A contemporary newspaper gives the following account:


On Monday the 11th instant , a fatal accident occurred on the road between Waimati and Kerikeri, which has plunged the family of the Revd. Mr Taylor, of the Waimati in deep distress. Mr. Taylor's eldest son, a boy of 1O years of age was, with two youths in the Seminary, accompanying his father to meet his mother and sister, on their return from Tepuna. While riding gently along, a touch from a switch which he held in his hand caused the horse to start. He fell, and was dragged by the stirrup, the animal at full gallop, for more than a hundred yards, when his foot became disengaged. His father was instantly with him, but he expired immediately in his arms. The suddenly bereaved parent had to return home with the corpse of his son, borne by Natives, and a friend met the mother with the appalling intelligence. The event has excited the deepest sympathy. The funeral took place on Wednesday the 14th, and was attended by the young gentlemen in the Church Missionary Seminary, of which Mr. T. has charge, and many Europeans and settlers in the neighborhood, in addition to the Missionary and Mission families. Arthur Taylor was a remarkably intelligent boy, and has left strong evidences for so young a child, of a reflective mind.

Taylor's biographer J M R Owens provides subsequent details, based on Richard Taylor's Notebook:

Mr King, the school's usher and Mr Hatch the second master sat up with the body and on the fourteenth the burial service was held. Arthur's cloak and cap, with his Bible and Prayer Book, were placed on the coffin, with flowers. More than eighty Europeans attended, for, as it happened, all the members of the northern mission were present in Waimate at the time. Henry Williams conducted the service and Taylor preached the funeral sermon, choosing as his text the words written in Arthur's Bible, 'in the midst of life we are in death'.

Taylor's Journal later gives an account of the erection of the stone:

Nov. 9th [1840], I returned late in the evening, having waited to see a basaltic column 7 ½ feet long put up on the spot poor Arthur met his death. It was carried from the Kerikeri. 10th. I took Steel with me this morning and we cleared a circle around the stone on which we sowed clover seed & white washed the stone.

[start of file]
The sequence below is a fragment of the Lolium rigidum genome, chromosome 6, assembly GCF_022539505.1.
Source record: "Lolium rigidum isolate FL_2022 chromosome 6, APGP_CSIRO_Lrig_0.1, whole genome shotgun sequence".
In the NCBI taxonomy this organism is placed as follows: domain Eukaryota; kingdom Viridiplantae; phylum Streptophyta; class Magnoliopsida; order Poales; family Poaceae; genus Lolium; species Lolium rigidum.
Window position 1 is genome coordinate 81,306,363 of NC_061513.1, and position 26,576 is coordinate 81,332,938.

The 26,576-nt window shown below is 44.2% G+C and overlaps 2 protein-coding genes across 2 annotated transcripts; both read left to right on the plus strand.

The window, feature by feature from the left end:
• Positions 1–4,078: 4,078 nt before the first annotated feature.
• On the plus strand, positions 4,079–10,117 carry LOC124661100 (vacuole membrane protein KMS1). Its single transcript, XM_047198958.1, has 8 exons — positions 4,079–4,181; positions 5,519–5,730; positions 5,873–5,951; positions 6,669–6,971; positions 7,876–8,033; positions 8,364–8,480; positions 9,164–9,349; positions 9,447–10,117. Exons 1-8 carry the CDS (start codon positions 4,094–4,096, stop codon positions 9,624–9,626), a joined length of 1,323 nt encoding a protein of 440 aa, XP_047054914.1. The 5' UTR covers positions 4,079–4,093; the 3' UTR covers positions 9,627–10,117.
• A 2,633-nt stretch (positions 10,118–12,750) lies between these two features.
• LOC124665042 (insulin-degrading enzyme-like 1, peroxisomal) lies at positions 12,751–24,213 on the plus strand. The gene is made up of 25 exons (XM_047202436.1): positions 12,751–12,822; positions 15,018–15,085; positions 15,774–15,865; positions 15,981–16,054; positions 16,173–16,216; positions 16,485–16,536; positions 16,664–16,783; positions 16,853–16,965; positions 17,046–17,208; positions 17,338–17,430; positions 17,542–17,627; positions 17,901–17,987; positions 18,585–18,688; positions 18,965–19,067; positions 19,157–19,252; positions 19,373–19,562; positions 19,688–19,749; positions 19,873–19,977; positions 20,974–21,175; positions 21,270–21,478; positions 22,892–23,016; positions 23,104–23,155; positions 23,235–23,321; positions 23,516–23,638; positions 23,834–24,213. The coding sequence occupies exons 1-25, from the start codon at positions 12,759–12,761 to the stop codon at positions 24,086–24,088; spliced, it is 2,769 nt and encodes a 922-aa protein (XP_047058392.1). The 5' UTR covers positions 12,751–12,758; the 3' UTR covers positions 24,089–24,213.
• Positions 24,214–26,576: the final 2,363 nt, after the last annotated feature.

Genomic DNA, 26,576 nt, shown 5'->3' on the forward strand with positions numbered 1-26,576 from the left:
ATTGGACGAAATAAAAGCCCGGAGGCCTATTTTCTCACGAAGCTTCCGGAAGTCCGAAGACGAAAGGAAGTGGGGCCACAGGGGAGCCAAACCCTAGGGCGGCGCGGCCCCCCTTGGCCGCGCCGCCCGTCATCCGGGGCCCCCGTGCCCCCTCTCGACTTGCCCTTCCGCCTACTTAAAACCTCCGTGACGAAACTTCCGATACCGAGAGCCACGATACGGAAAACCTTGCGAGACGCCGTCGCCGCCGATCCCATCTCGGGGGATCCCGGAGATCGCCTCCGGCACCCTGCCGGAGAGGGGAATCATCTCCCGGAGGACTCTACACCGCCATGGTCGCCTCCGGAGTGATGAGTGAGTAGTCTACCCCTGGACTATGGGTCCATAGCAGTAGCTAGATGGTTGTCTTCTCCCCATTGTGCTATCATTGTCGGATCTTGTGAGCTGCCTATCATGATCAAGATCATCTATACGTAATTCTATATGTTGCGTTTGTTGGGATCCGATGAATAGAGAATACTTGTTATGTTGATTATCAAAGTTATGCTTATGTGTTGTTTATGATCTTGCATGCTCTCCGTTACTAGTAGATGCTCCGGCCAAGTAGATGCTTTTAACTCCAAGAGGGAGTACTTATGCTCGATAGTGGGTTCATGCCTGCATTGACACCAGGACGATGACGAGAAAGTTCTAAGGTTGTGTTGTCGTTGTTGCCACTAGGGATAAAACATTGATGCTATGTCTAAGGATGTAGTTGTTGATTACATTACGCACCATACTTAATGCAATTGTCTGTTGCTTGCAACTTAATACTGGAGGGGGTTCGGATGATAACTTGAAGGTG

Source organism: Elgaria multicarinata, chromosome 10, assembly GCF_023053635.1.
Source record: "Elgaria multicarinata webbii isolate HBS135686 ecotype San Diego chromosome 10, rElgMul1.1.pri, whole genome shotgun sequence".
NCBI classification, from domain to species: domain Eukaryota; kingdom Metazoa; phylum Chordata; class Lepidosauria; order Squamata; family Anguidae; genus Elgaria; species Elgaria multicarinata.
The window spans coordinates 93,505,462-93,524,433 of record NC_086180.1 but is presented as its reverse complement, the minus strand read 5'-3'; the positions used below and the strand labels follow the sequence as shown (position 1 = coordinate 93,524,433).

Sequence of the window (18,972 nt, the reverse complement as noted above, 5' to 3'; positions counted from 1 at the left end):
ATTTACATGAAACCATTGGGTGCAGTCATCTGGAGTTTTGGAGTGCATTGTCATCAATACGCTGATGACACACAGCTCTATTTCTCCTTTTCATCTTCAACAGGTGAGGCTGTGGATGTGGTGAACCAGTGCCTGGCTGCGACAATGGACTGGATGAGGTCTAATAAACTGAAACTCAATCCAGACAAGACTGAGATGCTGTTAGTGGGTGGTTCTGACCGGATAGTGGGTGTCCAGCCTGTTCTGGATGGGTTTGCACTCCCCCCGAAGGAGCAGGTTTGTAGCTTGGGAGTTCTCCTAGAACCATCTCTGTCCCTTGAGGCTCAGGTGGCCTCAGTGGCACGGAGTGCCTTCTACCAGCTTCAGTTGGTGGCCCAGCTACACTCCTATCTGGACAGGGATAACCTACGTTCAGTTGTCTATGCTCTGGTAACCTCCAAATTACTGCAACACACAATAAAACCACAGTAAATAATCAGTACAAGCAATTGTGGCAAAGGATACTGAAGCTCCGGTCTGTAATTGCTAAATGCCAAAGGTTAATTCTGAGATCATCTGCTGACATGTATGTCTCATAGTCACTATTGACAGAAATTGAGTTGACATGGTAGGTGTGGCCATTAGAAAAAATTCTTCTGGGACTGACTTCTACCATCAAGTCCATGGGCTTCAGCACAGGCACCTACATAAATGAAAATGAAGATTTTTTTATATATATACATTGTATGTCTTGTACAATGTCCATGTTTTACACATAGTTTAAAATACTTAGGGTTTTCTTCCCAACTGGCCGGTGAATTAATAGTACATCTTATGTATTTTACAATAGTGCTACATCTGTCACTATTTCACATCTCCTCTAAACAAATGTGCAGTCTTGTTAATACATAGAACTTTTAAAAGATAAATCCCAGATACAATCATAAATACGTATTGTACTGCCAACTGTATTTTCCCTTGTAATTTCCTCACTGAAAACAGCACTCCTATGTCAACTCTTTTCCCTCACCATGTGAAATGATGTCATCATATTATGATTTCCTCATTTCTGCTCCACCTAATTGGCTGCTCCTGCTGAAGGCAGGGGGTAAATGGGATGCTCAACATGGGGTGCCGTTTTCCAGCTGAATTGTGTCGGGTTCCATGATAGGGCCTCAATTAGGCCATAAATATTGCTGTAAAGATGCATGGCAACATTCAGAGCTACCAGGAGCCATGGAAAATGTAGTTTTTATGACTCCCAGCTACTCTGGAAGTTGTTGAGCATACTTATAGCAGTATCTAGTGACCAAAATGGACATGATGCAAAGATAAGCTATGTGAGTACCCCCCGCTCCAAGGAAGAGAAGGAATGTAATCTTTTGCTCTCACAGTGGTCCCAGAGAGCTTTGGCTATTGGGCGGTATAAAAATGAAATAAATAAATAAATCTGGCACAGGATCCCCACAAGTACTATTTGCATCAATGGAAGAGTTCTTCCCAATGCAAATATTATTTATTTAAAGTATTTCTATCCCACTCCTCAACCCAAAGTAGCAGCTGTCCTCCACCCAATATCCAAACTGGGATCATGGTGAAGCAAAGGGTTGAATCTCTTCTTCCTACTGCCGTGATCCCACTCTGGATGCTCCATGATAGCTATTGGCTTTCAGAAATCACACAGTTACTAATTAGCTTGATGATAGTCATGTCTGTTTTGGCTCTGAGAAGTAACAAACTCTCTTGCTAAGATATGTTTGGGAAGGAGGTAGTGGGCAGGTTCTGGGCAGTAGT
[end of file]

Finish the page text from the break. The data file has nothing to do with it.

The wider significance of this event is that it provided the stimulus for a rare account of the family life of the early missionaries in New Zealand and the hardships experienced by those families. Richard Taylor wrote at length in his Journal about the events leading up to and following Arthur's death, and his family's reaction to those events. R M S Taylor, a descendant of Richard Taylor, has remarked:

The tragic accident to Arthur gives us cause to remember the children of pioneer families, for they too played their part in sometimes demanding circumstances, and those circumstances served to mould fine character during childhood years. The accident prompted an unusually detailed word picture of one fine little fellow. While the missionary grieved for his firstborn he also disclosed more of his fatherly love and pride, and of his own faith and fortitude, than might otherwise have been known to us. We feel sympathy for the family, and we honour Arthur for his achievement of so much maturity of character in so short a life.

Physical Description